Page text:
Blog post Tara Roth, Ph.D.

Urban Carnivores
Learning to Live Together

Coyotes

You may have heard their cries at dusk. Coyotes are one of the most common urban carnivores in San Mateo County and important predators of rodents. Coyotes also help control deer and Canada geese, which can be very destructive to gardens and grassy areas, by preying on their young and slowing their population growth. There is also evidence that coyotes may directly compete with raccoons, skunks and opossums which helps to reduce the numbers of these urban carnivores as well. That being said, coyotes can be a challenge to live with. They will often attack and kill other smaller carnivores, such as foxes and domestic cats, and have been known to get into conflicts with domestic dogs. They can also carry a number of infectious diseases, such as canine distemper or leptospirosis, which may spread to pets.

Mountain Lions

Mountain lions are the largest wild cat found in North America and have more common names than any other species of mammal (such as puma, cougar, catamount, painter or panther). Mountain lions are strict carnivores and about 90% of their diet is composed of mule deer, raccoons, coyotes and badgers. A mountain lion can feed from a single deer kill for up to 5 days, but even their presence is enough to reduce the impact of deer on the environment by forcing them to not feed in one place for a long period of time. Mountain lions are powerful predators and attacks on humans and livestock are rare but not unheard of. While there are a number of stories of lions coexisting with humans (provided they have enough range and prey to sustain themselves) it is important to recognize the possible danger they represent and take care while hiking or picnicking in mountain lion habitat.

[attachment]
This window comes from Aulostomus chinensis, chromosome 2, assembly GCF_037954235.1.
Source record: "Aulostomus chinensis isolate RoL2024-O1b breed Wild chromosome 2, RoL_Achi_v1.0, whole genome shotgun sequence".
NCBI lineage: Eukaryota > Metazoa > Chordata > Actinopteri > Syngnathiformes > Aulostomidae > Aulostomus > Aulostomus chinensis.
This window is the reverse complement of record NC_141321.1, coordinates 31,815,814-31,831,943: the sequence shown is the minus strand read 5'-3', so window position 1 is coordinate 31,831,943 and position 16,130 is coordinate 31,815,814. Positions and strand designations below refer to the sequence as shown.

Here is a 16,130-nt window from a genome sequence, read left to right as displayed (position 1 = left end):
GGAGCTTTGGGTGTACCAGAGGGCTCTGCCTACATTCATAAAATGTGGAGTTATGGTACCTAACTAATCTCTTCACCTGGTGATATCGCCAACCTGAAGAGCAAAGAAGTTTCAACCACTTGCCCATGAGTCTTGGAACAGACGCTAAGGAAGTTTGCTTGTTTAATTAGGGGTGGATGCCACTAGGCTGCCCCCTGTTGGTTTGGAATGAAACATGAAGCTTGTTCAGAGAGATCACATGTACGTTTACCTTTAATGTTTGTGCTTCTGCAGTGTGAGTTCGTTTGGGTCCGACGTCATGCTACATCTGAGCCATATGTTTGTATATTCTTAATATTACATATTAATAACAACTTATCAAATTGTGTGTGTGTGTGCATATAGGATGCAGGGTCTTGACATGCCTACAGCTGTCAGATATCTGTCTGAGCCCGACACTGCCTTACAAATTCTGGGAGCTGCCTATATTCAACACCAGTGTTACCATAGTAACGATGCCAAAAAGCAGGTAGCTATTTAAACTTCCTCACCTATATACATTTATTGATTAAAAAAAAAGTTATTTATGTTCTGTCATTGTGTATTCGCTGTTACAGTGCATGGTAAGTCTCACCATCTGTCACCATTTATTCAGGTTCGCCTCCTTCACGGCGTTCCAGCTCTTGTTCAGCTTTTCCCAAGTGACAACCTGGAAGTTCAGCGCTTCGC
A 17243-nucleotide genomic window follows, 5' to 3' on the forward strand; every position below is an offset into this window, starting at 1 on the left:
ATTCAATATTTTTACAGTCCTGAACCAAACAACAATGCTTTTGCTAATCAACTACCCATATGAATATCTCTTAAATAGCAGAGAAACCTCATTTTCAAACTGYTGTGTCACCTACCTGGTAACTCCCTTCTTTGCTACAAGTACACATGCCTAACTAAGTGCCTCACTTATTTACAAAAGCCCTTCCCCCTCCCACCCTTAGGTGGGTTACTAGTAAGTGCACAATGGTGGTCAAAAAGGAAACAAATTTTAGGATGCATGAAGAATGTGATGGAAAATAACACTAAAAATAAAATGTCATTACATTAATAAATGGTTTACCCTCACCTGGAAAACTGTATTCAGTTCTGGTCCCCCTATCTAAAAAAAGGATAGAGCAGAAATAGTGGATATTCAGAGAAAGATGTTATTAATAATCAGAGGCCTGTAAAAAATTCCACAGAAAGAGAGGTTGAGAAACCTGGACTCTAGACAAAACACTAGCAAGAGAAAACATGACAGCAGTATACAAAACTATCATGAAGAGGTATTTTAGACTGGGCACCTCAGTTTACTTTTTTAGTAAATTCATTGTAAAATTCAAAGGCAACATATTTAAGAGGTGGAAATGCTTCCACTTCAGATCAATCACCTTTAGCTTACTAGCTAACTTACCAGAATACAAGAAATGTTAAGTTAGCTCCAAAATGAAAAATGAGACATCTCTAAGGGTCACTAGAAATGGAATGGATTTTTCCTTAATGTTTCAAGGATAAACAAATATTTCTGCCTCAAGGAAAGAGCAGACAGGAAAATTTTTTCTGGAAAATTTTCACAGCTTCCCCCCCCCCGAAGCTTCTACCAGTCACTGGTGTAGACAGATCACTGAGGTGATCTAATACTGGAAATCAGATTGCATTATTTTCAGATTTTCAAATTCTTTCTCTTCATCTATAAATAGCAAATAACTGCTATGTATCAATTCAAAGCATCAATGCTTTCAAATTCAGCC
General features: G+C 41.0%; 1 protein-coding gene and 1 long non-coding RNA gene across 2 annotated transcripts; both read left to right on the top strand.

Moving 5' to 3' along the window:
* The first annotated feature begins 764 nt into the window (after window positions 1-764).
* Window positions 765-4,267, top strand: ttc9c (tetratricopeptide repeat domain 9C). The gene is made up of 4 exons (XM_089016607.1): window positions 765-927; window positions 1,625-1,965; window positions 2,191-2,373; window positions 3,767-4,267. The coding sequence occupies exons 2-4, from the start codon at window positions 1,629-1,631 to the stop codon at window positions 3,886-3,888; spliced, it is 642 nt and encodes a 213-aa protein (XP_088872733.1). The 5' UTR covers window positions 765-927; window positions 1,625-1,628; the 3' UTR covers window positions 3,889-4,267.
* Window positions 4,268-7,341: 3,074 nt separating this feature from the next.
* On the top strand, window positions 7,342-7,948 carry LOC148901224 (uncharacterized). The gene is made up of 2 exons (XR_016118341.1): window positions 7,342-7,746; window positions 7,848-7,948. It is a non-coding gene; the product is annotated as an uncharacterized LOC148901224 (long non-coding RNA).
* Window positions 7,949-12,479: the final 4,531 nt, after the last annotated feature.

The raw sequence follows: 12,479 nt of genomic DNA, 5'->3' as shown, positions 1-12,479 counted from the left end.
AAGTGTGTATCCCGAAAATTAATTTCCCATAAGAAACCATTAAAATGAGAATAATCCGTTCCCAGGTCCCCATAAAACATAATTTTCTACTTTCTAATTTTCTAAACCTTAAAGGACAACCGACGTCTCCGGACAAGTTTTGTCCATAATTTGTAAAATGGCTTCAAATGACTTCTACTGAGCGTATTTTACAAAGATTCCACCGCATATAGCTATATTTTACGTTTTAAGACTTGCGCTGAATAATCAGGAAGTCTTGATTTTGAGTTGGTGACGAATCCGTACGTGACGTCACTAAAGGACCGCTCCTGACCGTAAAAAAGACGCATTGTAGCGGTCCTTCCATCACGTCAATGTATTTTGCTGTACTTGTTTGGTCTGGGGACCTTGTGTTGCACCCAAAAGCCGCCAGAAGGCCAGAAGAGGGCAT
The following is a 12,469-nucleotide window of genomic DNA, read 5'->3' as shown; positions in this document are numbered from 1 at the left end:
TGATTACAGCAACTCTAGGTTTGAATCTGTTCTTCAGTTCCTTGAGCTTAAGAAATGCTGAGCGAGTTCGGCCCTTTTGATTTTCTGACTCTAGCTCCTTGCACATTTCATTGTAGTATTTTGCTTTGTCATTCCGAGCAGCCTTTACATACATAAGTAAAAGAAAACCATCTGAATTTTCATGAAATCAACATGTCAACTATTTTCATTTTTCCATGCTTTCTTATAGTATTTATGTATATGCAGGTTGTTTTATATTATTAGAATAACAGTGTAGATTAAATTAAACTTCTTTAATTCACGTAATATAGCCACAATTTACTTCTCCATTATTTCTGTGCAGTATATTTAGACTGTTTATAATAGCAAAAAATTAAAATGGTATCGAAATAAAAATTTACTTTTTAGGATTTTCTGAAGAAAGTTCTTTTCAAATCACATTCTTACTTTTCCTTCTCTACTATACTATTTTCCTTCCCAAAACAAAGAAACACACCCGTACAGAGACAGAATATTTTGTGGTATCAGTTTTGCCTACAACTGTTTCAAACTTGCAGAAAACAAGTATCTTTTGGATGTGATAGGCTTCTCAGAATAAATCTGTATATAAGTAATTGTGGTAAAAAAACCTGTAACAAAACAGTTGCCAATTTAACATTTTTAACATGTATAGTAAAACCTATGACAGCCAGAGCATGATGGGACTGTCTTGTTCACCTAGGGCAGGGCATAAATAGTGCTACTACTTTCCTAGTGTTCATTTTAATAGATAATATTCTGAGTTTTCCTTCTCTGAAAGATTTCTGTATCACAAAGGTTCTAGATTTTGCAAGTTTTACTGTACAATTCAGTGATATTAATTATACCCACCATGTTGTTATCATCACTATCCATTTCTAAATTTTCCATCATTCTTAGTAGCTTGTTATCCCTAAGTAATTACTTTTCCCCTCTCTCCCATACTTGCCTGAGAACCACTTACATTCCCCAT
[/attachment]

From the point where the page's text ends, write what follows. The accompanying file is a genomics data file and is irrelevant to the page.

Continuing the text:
Bobcats

Bobcats are the most widely distributed wild cat in North America. About twice the size of a domestic cat with spotted fur, tufted ears and a short tail, they can be hard to spot in the underbrush. Bobcats feed predominantly on small mammals such as rabbits, pocket gophers, and voles but may also take a bird. Bobcats that live near urban centers are predominantly nocturnal and may hold ranges of 2 square miles which they hunt in alone. There is little evidence that bobcats ever attack pets, but they may contract diseases from domestic cats can and pass them to diseases to our pets.

Living with Wildlife

The most important thing to remember when living with carnivores is to keep your pets safe. Keep all pets indoors at night. Keep dogs on a leash if you go hiking for both their safety and the safety of local wildlife. Pet cats should always be kept indoors. Outdoor cats can be preyed on by many different carnivores (including hawks and owls) and may contract deadly diseases from wildlife or other cats. They may also be hit by cars or sustain injuries. Cats also decimate native bird populations so keeping them indoors is best for both their safety and the health of the environment. Finally, if you have livestock, make sure to move them into protective enclosures. Mountain lions can easily climb a 12-foot fence so if you live in lion habitat, move your animals inside a barn at night.

Keep Urban Carnivores Safe

Do not feed wildlife. It may be tempting to try to feed wildlife through the winter months, but artificial food sources may cause populations to grow to a point where the natural environment cannot sustain them. Starvation and a lack of fear of humans may cause animals to become desperate and aggressive – increasing the chance of injuries or attacks on pets.

Lastly, please do not use rodenticides or other control methods carelessly, as this may inadvertently harm urban carnivores, pets or other wildlife. Always follow the instructions on the box and select where and when you use these poisons carefully. Or contact a certified pest control specialist. These professionals are educated and certified in the best practices to both control rodents and keep wildlife safe. The best and most permanent method to control rodents is to exclude them from your home through simple changes like repairing screens and cutting foliage away from the roofline. The District can help by providing a rodent inspection which will help identify areas where rodents may be entering.

Want to know more about urban carnivores and efforts to conserve them? www.urbancarnivores.com has some great information on research being conducted in California.

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